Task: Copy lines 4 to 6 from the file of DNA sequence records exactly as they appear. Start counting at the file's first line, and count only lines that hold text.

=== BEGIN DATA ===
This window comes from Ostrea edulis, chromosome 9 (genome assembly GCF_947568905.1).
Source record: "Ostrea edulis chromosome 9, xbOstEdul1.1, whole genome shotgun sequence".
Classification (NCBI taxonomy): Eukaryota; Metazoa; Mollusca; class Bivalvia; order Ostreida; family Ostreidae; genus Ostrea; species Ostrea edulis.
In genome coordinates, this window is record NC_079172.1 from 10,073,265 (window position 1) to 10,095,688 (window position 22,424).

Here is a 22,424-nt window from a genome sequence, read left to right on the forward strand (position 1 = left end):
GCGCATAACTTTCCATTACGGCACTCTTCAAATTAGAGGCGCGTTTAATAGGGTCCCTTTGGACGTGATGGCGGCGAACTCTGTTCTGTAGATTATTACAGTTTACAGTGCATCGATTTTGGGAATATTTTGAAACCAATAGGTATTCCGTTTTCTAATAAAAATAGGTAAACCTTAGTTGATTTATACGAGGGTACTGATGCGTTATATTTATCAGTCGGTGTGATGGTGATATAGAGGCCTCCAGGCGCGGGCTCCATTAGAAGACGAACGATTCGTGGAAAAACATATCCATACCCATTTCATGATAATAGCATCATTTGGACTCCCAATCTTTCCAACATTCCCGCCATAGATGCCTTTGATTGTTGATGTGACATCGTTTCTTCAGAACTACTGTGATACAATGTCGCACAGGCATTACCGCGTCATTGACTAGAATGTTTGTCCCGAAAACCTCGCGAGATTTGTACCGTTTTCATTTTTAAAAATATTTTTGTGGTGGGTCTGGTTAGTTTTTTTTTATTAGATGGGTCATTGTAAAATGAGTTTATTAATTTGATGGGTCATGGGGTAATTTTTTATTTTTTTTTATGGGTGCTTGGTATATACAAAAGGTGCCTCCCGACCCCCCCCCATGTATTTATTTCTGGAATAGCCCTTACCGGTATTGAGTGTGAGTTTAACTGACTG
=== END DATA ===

In genome coordinates, this window is record NC_079172.1 from 10,073,265 (window position 1) to 10,095,688 (window position 22,424).

Here is a 22,424-nt window from a genome sequence, read left to right on the forward strand (position 1 = left end):
GCGCATAACTTTCCATTACGGCACTCTTCAAATTAGAGGCGCGTTTAATAGGGTCCCTTTGGACGTGATGGCGGCGAACTCTGTTCTGTAGATTATTACAGTTTACAGTGCATCGATTTTGGGAATATTTTGAAACCAATAGGTATTCCGTTTTCTAATAAAAATAGGTAAACCTTAGTTGATTTATACGAGGGTACTGATGCGTTATATTTATCAGTCGGTGTGATGGTGATATAGAGGCCTCCAGGCGCGGGCTCCATTAGAAGACGAACGATTCGTGGAAAAACATATCCATACCCATTTCATGATAATAGCATCATTTGGACTCCCAATCTTTCCAACATTCCCGCCATAGATGCCTTTGATTGTTGATGTGACATCGTTTCTTCAGAACTACTGTGATACAATGTCGCACAGGCATTACCGCGTCATTGACTAGAATGTTTGTCCCGAAAACCTCGCGAGATTTGTACCGTTTTCATTTTTAAAAATATTTTTGTGGTGGGTCTGGTTAGTTTTTTTTTATTAGATGGGTCATTGTAAAATGAGTTTATTAATTTGATGGGTCATGGGGTAATTTTTTATTTTTTTTTATGGGTGCTTGGTATATACAAAAGGTGCCTCCCGACCCCCCCCCATGTATTTATTTCTGGAATAGCCCTTACCGGTATTGAGTGTGAGTTTAACTGACTG